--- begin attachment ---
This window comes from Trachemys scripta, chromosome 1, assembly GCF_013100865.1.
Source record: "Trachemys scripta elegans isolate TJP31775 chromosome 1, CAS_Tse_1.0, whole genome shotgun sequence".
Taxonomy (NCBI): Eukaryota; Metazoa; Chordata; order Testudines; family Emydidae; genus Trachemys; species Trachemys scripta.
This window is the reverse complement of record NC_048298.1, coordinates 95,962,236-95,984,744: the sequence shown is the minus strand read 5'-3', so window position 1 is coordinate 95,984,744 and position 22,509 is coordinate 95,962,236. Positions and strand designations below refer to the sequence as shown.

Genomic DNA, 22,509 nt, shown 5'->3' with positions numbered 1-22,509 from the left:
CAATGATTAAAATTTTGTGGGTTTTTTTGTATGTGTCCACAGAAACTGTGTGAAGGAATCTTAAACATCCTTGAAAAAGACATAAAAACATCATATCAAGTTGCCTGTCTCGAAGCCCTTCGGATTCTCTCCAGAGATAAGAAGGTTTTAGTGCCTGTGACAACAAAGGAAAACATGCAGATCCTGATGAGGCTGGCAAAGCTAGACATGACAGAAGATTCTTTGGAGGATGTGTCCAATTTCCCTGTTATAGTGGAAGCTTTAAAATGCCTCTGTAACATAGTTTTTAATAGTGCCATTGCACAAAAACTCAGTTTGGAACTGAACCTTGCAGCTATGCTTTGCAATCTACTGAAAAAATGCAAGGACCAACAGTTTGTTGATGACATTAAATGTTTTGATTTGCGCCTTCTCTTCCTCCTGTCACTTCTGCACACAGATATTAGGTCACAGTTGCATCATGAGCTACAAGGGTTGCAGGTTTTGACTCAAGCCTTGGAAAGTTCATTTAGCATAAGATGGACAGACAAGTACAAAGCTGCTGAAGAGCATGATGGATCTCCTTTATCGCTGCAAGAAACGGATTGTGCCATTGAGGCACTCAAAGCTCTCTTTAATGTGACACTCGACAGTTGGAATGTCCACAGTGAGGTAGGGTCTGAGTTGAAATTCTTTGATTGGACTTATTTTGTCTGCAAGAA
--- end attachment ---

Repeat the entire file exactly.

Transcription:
This window comes from Trachemys scripta, chromosome 1, assembly GCF_013100865.1.
Source record: "Trachemys scripta elegans isolate TJP31775 chromosome 1, CAS_Tse_1.0, whole genome shotgun sequence".
Taxonomy (NCBI): Eukaryota; Metazoa; Chordata; order Testudines; family Emydidae; genus Trachemys; species Trachemys scripta.
This window is the reverse complement of record NC_048298.1, coordinates 95,962,236-95,984,744: the sequence shown is the minus strand read 5'-3', so window position 1 is coordinate 95,984,744 and position 22,509 is coordinate 95,962,236. Positions and strand designations below refer to the sequence as shown.

Genomic DNA, 22,509 nt, shown 5'->3' with positions numbered 1-22,509 from the left:
CAATGATTAAAATTTTGTGGGTTTTTTTGTATGTGTCCACAGAAACTGTGTGAAGGAATCTTAAACATCCTTGAAAAAGACATAAAAACATCATATCAAGTTGCCTGTCTCGAAGCCCTTCGGATTCTCTCCAGAGATAAGAAGGTTTTAGTGCCTGTGACAACAAAGGAAAACATGCAGATCCTGATGAGGCTGGCAAAGCTAGACATGACAGAAGATTCTTTGGAGGATGTGTCCAATTTCCCTGTTATAGTGGAAGCTTTAAAATGCCTCTGTAACATAGTTTTTAATAGTGCCATTGCACAAAAACTCAGTTTGGAACTGAACCTTGCAGCTATGCTTTGCAATCTACTGAAAAAATGCAAGGACCAACAGTTTGTTGATGACATTAAATGTTTTGATTTGCGCCTTCTCTTCCTCCTGTCACTTCTGCACACAGATATTAGGTCACAGTTGCATCATGAGCTACAAGGGTTGCAGGTTTTGACTCAAGCCTTGGAAAGTTCATTTAGCATAAGATGGACAGACAAGTACAAAGCTGCTGAAGAGCATGATGGATCTCCTTTATCGCTGCAAGAAACGGATTGTGCCATTGAGGCACTCAAAGCTCTCTTTAATGTGACACTCGACAGTTGGAATGTCCACAGTGAGGTAGGGTCTGAGTTGAAATTCTTTGATTGGACTTATTTTGTCTGCAAGAA